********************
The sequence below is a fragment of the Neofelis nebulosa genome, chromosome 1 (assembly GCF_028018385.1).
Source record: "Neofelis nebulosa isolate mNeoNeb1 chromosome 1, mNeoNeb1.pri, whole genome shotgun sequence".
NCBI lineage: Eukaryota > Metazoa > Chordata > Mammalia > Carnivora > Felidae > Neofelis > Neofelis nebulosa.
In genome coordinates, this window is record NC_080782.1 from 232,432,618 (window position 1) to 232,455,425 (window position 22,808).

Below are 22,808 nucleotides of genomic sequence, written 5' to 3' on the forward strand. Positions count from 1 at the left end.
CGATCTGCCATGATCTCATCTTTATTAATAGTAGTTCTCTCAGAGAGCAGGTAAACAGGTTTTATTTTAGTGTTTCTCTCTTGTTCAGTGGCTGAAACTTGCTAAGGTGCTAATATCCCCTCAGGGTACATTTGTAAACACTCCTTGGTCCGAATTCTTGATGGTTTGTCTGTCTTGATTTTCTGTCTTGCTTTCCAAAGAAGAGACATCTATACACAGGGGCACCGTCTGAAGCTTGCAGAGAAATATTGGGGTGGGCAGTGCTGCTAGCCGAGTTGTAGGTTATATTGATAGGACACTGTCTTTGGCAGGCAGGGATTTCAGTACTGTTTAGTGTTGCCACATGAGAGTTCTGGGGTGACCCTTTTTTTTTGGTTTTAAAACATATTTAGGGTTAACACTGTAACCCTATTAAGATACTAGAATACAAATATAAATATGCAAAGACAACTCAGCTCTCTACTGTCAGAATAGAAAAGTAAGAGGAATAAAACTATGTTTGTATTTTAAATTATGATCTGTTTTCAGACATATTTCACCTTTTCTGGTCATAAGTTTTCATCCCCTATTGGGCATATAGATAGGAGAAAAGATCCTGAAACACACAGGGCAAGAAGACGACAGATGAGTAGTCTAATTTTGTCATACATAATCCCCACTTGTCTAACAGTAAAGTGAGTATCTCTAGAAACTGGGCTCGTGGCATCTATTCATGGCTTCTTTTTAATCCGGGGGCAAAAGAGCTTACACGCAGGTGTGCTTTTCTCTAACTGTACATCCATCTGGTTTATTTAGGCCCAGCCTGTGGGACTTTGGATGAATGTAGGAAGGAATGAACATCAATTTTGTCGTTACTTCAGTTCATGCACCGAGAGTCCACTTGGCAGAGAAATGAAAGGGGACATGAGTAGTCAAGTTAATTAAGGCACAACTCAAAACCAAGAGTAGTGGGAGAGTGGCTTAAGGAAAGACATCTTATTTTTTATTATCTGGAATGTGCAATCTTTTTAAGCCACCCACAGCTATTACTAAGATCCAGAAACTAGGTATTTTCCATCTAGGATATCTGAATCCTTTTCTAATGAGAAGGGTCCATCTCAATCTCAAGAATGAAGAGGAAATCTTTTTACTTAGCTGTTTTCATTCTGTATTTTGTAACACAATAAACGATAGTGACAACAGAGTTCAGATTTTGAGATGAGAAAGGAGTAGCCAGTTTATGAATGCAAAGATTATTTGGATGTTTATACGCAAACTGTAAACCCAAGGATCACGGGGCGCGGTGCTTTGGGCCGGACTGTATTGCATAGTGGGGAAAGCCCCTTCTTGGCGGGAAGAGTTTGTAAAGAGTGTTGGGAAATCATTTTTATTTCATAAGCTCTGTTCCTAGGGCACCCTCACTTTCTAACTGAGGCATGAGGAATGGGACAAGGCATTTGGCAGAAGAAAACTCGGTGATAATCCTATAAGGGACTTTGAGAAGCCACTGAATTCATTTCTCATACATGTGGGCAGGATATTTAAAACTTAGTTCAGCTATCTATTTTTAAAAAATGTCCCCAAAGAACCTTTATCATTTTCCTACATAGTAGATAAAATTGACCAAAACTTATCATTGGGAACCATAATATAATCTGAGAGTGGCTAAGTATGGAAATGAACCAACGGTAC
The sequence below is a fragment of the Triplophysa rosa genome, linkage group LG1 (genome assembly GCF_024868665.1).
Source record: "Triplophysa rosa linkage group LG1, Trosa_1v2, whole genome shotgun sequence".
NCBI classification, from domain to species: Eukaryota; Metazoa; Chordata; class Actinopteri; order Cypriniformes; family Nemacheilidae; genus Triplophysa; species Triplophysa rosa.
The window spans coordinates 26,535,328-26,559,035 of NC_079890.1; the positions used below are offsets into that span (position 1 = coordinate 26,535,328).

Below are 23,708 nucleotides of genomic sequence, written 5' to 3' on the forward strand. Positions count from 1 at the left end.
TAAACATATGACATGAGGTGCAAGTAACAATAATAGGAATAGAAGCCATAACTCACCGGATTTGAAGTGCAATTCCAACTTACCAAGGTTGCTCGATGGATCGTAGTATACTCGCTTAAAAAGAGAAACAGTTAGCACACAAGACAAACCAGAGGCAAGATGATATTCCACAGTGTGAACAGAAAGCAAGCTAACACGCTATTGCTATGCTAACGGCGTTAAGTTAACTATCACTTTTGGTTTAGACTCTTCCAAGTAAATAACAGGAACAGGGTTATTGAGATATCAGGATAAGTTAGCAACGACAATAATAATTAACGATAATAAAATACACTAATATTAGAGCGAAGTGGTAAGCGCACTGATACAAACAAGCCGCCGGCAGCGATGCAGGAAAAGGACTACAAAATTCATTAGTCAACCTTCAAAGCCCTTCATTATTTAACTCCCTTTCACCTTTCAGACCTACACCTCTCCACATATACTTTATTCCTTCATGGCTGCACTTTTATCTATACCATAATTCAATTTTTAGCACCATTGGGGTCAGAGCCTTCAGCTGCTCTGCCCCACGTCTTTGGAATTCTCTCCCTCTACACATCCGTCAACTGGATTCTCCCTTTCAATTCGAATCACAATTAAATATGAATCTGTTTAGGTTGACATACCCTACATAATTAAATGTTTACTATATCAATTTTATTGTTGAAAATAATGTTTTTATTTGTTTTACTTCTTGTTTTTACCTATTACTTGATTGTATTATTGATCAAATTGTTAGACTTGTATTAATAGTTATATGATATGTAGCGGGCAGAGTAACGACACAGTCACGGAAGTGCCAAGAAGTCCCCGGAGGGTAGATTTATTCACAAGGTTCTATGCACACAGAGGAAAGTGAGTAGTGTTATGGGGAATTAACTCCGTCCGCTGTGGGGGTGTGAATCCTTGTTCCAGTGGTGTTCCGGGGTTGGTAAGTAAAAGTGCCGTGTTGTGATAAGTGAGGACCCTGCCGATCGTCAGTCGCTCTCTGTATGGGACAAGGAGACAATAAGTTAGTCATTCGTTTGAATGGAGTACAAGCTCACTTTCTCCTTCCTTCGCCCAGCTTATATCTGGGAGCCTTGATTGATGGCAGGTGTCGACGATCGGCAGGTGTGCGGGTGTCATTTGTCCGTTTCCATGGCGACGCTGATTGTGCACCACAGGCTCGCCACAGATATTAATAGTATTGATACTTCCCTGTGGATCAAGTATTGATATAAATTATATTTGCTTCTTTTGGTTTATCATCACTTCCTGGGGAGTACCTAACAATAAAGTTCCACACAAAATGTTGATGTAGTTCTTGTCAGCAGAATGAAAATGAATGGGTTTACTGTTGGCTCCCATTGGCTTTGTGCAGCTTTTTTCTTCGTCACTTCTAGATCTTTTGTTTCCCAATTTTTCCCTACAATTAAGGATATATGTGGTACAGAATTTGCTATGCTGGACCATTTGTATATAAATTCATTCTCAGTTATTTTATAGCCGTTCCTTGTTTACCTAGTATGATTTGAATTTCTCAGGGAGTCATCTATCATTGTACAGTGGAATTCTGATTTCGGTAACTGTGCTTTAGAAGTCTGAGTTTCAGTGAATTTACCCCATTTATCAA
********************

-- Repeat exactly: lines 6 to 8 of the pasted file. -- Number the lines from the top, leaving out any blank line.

CGATCTGCCATGATCTCATCTTTATTAATAGTAGTTCTCTCAGAGAGCAGGTAAACAGGTTTTATTTTAGTGTTTCTCTCTTGTTCAGTGGCTGAAACTTGCTAAGGTGCTAATATCCCCTCAGGGTACATTTGTAAACACTCCTTGGTCCGAATTCTTGATGGTTTGTCTGTCTTGATTTTCTGTCTTGCTTTCCAAAGAAGAGACATCTATACACAGGGGCACCGTCTGAAGCTTGCAGAGAAATATTGGGGTGGGCAGTGCTGCTAGCCGAGTTGTAGGTTATATTGATAGGACACTGTCTTTGGCAGGCAGGGATTTCAGTACTGTTTAGTGTTGCCACATGAGAGTTCTGGGGTGACCCTTTTTTTTTGGTTTTAAAACATATTTAGGGTTAACACTGTAACCCTATTAAGATACTAGAATACAAATATAAATATGCAAAGACAACTCAGCTCTCTACTGTCAGAATAGAAAAGTAAGAGGAATAAAACTATGTTTGTATTTTAAATTATGATCTGTTTTCAGACATATTTCACCTTTTCTGGTCATAAGTTTTCATCCCCTATTGGGCATATAGATAGGAGAAAAGATCCTGAAACACACAGGGCAAGAAGACGACAGATGAGTAGTCTAATTTTGTCATACATAATCCCCACTTGTCTAACAGTAAAGTGAGTATCTCTAGAAACTGGGCTCGTGGCATCTATTCATGGCTTCTTTTTAATCCGGGGGCAAAAGAGCTTACACGCAGGTGTGCTTTTCTCTAACTGTACATCCATCTGGTTTATTTAGGCCCAGCCTGTGGGACTTTGGATGAATGTAGGAAGGAATGAACATCAATTTTGTCGTTACTTCAGTTCATGCACCGAGAGTCCACTTGGCAGAGAAATGAAAGGGGACATGAGTAGTCAAGTTAATTAAGGCACAACTCAAAACCAAGAGTAGTGGGAGAGTGGCTTAAGGAAAGACATCTTATTTTTTATTATCTGGAATGTGCAATCTTTTTAAGCCACCCACAGCTATTACTAAGATCCAGAAACTAGGTATTTTCCATCTAGGATATCTGAATCCTTTTCTAATGAGAAGGGTCCATCTCAATCTCAAGAATGAAGAGGAAATCTTTTTACTTAGCTGTTTTCATTCTGTATTTTGTAACACAATAAACGATAGTGACAACAGAGTTCAGATTTTGAGATGAGAAAGGAGTAGCCAGTTTATGAATGCAAAGATTATTTGGATGTTTATACGCAAACTGTAAACCCAAGGATCACGGGGCGCGGTGCTTTGGGCCGGACTGTATTGCATAGTGGGGAAAGCCCCTTCTTGGCGGGAAGAGTTTGTAAAGAGTGTTGGGAAATCATTTTTATTTCATAAGCTCTGTTCCTAGGGCACCCTCACTTTCTAACTGAGGCATGAGGAATGGGACAAGGCATTTGGCAGAAGAAAACTCGGTGATAATCCTATAAGGGACTTTGAGAAGCCACTGAATTCATTTCTCATACATGTGGGCAGGATATTTAAAACTTAGTTCAGCTATCTATTTTTAAAAAATGTCCCCAAAGAACCTTTATCATTTTCCTACATAGTAGATAAAATTGACCAAAACTTATCATTGGGAACCATAATATAATCTGAGAGTGGCTAAGTATGGAAATGAACCAACGGTAC
The sequence below is a fragment of the Triplophysa rosa genome, linkage group LG1 (genome assembly GCF_024868665.1).
Source record: "Triplophysa rosa linkage group LG1, Trosa_1v2, whole genome shotgun sequence".